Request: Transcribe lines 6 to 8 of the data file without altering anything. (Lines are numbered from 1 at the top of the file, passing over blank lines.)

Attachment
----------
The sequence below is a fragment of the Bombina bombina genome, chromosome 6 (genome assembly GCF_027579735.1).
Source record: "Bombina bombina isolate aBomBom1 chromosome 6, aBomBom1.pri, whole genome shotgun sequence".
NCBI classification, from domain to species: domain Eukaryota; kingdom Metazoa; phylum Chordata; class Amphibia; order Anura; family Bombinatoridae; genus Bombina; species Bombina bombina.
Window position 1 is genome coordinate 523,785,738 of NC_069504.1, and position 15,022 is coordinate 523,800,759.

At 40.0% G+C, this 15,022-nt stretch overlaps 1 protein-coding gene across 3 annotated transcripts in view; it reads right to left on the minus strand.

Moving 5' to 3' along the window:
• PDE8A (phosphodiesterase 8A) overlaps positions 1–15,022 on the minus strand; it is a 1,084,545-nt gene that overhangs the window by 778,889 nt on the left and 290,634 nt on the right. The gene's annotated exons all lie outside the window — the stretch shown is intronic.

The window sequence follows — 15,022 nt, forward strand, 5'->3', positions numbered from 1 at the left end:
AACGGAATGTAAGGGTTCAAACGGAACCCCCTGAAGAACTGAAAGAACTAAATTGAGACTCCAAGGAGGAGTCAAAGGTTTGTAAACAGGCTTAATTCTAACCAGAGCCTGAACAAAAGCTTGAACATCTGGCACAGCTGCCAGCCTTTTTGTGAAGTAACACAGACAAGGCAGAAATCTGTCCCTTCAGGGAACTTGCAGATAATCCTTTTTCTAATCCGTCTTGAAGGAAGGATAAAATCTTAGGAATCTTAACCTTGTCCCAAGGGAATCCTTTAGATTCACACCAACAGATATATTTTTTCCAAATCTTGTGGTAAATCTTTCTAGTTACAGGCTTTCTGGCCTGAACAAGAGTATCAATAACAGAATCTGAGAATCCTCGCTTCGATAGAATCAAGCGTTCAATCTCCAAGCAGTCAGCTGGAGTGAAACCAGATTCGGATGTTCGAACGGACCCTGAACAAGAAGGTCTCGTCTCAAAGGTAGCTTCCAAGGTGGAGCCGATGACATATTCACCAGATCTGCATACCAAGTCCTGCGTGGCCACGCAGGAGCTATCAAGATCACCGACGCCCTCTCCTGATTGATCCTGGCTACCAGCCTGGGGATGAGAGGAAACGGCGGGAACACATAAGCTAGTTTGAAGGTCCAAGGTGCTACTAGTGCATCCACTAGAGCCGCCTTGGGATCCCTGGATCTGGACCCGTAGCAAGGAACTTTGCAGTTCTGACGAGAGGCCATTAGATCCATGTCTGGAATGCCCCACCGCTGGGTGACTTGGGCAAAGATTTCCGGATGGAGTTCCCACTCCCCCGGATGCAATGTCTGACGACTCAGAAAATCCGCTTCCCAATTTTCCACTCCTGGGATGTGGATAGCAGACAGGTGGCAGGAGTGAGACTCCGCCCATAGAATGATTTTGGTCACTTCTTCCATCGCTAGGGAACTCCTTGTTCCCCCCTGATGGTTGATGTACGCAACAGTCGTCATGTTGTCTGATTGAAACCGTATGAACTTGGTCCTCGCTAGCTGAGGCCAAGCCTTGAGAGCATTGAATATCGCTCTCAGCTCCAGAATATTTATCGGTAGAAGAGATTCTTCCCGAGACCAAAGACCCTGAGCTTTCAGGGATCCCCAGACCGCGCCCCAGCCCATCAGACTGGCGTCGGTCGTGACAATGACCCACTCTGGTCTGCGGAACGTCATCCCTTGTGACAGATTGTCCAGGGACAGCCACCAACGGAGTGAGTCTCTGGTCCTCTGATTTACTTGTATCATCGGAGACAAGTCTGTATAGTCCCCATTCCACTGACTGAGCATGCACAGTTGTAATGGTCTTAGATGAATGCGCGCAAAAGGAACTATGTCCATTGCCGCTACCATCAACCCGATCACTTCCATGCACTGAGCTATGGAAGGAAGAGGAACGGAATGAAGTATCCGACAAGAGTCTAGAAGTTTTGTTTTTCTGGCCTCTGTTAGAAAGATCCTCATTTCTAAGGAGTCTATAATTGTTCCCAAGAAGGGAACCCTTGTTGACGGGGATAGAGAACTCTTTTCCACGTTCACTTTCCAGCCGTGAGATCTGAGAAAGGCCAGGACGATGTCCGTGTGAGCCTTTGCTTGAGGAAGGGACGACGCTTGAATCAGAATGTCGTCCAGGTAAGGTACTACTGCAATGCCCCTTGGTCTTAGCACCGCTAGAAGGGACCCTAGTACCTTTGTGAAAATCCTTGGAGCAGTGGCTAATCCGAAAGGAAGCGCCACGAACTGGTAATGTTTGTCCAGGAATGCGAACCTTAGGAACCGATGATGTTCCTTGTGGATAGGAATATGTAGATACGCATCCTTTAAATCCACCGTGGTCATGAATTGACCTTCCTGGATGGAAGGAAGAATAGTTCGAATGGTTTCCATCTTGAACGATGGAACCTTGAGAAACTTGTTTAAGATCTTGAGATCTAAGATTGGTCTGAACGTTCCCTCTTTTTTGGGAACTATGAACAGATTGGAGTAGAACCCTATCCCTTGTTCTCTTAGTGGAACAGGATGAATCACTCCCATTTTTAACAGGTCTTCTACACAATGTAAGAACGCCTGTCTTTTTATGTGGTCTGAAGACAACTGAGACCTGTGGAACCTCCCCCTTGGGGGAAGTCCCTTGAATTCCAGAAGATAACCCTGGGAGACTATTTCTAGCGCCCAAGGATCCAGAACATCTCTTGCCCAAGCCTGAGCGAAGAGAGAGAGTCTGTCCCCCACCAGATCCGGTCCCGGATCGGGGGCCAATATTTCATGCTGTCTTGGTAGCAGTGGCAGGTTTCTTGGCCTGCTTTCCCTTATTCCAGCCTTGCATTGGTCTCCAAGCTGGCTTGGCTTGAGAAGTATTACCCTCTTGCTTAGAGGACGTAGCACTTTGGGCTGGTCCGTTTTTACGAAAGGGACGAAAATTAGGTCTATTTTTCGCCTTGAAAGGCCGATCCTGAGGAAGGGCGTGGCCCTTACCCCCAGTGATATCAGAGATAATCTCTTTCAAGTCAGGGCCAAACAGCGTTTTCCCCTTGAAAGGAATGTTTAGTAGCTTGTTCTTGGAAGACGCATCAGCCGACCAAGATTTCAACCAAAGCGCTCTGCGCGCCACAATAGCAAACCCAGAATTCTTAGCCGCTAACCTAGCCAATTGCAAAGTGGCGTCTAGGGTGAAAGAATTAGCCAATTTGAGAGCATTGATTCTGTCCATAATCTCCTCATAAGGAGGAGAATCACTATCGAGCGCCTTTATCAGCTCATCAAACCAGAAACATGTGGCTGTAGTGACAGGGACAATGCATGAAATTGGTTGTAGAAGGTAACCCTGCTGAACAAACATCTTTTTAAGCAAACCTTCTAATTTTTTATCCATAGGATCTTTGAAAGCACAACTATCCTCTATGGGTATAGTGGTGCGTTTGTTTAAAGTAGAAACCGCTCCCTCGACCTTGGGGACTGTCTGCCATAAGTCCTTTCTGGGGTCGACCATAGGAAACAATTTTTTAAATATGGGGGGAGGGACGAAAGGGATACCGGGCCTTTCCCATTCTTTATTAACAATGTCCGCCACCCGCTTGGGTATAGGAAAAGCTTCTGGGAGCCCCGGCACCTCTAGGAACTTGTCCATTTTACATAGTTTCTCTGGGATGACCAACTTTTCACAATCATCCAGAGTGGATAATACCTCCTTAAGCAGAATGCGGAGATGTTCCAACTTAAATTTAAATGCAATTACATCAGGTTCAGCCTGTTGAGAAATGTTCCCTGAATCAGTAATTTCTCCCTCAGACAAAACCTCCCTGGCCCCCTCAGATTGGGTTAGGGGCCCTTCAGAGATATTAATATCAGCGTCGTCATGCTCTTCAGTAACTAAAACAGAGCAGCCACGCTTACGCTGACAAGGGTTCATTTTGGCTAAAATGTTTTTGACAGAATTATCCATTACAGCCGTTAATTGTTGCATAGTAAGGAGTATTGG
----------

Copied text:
Moving 5' to 3' along the window:
• PDE8A (phosphodiesterase 8A) overlaps positions 1–15,022 on the minus strand; it is a 1,084,545-nt gene that overhangs the window by 778,889 nt on the left and 290,634 nt on the right. The gene's annotated exons all lie outside the window — the stretch shown is intronic.

The window sequence follows — 15,022 nt, forward strand, 5'->3', positions numbered from 1 at the left end: